“Treaty Relations between Indigenous Peoples: Advancing Global Understandings of Self-Determination.” New Diversities Special Issue “Indigenous Politics of Resistance: From Erasure to Recognition,” 19 (2017): 25-40. Co-authored with David MacDonald.
“A Promise Too Far?: The Justin Trudeau Government and Indigenous Rights” in Canada Among Nations, eds. Norman Hillmer and Phillipe Lagasse (Palgrave MacMillan, 2018) 165-186.
“Adopting and Implementing the United Nations Declaration on the Rights of Indigenous Peoples: Canada’s Existential Crisis” in Surviving Canada: Indigenous Peoples Celebrate 150 Years of Betrayal, edited by Kiera L. Ladner and Myra Tait (Winnipeg, MB: ARP, 2017) 440-459.
“Revealing, Reporting and Reflecting: Indigenous Studies Research as Praxis in Reconciliation Projects” in Sources and Methods in Indigenous Studies, edited by Chris Andersen and Jean O’Brien. (Oxfordshire, UK: Routledge, 2016) 297-304.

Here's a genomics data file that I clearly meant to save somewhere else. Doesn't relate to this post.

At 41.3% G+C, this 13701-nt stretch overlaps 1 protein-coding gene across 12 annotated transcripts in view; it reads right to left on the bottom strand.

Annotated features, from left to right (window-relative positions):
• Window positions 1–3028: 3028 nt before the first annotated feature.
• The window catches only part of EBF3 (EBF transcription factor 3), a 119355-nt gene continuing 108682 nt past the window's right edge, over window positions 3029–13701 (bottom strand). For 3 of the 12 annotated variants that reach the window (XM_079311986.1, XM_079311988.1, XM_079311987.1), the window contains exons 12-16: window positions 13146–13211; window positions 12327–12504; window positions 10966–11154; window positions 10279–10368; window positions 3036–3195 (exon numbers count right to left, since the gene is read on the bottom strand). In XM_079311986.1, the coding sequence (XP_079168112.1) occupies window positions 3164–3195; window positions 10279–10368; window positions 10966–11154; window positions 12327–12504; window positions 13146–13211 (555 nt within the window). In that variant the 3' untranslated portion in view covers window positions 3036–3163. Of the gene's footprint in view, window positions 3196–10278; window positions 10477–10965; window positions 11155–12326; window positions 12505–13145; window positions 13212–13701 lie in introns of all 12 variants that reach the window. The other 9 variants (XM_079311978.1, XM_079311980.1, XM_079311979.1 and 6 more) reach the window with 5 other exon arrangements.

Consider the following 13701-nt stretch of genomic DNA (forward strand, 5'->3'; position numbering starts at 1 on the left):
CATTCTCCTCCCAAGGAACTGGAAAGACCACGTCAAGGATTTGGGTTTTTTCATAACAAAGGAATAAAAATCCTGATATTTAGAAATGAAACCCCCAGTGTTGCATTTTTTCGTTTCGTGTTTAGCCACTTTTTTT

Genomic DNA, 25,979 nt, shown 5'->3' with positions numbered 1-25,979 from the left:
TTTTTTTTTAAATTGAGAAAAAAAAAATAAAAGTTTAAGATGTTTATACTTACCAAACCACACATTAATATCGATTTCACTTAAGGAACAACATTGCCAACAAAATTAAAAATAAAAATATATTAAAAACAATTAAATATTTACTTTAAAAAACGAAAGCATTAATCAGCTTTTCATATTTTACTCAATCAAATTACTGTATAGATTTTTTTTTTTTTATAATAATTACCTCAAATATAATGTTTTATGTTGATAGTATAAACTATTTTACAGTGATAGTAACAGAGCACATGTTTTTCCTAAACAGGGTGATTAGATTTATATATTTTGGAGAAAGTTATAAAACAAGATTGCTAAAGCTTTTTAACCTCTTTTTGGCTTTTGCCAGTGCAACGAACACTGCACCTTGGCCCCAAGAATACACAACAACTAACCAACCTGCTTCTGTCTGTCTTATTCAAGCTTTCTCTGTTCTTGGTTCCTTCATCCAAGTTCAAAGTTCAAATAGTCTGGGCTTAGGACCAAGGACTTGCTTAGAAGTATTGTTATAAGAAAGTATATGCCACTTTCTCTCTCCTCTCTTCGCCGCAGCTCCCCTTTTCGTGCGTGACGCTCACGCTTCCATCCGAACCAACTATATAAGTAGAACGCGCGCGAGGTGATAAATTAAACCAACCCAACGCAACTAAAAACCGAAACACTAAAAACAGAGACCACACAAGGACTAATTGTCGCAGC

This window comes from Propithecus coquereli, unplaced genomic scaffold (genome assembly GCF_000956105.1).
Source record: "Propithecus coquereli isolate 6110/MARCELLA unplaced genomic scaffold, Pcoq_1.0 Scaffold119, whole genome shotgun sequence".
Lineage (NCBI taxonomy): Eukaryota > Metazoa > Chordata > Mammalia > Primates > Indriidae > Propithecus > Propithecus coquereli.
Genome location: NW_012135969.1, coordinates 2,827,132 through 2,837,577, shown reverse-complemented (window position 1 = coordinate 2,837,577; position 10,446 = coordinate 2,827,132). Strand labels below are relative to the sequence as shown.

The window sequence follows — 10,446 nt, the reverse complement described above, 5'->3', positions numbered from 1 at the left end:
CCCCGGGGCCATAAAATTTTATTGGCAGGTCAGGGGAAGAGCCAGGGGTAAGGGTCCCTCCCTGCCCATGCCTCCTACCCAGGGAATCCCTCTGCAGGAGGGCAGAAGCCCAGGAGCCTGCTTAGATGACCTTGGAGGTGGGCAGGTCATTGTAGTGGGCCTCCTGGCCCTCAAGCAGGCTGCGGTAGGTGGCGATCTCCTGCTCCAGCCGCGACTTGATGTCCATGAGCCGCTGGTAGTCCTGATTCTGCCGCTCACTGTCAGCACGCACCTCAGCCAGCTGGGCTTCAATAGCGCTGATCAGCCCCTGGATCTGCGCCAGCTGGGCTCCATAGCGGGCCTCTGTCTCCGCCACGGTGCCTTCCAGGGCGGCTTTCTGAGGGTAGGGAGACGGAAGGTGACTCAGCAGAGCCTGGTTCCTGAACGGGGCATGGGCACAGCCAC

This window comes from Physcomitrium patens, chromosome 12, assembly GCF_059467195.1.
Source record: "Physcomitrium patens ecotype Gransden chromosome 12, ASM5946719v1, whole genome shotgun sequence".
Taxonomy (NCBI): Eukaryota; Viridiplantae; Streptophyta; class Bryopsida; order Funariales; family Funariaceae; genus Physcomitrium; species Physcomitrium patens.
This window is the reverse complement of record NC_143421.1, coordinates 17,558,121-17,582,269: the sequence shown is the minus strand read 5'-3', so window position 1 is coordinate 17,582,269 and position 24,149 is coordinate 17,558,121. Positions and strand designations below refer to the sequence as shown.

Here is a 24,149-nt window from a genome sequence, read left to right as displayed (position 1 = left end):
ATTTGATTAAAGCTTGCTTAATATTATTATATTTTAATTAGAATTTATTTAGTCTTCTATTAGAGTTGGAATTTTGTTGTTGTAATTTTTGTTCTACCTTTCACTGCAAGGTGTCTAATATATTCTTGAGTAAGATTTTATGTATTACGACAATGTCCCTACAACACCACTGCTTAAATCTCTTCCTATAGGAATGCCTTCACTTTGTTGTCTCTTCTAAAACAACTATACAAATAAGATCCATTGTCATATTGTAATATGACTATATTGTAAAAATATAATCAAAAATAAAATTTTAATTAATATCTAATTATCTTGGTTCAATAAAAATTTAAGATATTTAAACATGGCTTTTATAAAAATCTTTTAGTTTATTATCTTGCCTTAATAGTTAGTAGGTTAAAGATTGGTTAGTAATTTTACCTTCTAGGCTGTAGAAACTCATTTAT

“Indigenous Mobilisation and Activism in the UN System,” in Routledge Handbook of Indigenous Peoples’ Rights, edited by Damien Short and Corinne Lennox, 2016.
“Settler State Apologies to Indigenous Peoples: A Normative Framework and Comparative Assessment.” Native American and Indigenous Studies 2 (2015): 15-39.
“Marge Anderson: Restoring the Treaty Rights of the Mille Lacs Band,” in “Our Cause Will Ultimately Triumph” Profiles in American Indian Sovereignty, ed. Tim Alan Garrison (Durham, NC: Carolina Academic Press, 2014), 143-156.
“Selective Endorsement without Intent to Implement: Indigenous Rights and the Anglosphere.” The International Journal of Human Rights 16 (2012): 100-122.
“Emerging Indigenous Rights Norms and ‘Over-Compliance’ in New Zealand and Canada.” Political Science 62 (2010): 84-104.
“Indigenous Rights in International Politics: The Case of ‘Over-Compliant’ Liberal States.” Alternatives: Global, Local, Political 33 (2008): 83-104.
“Oaths of Office in Tribal Constitutions: Swearing Allegiance, but to Whom?” American Indian Quarterly 32 (2008): 389-41. Co-authored with David E. Wilkins.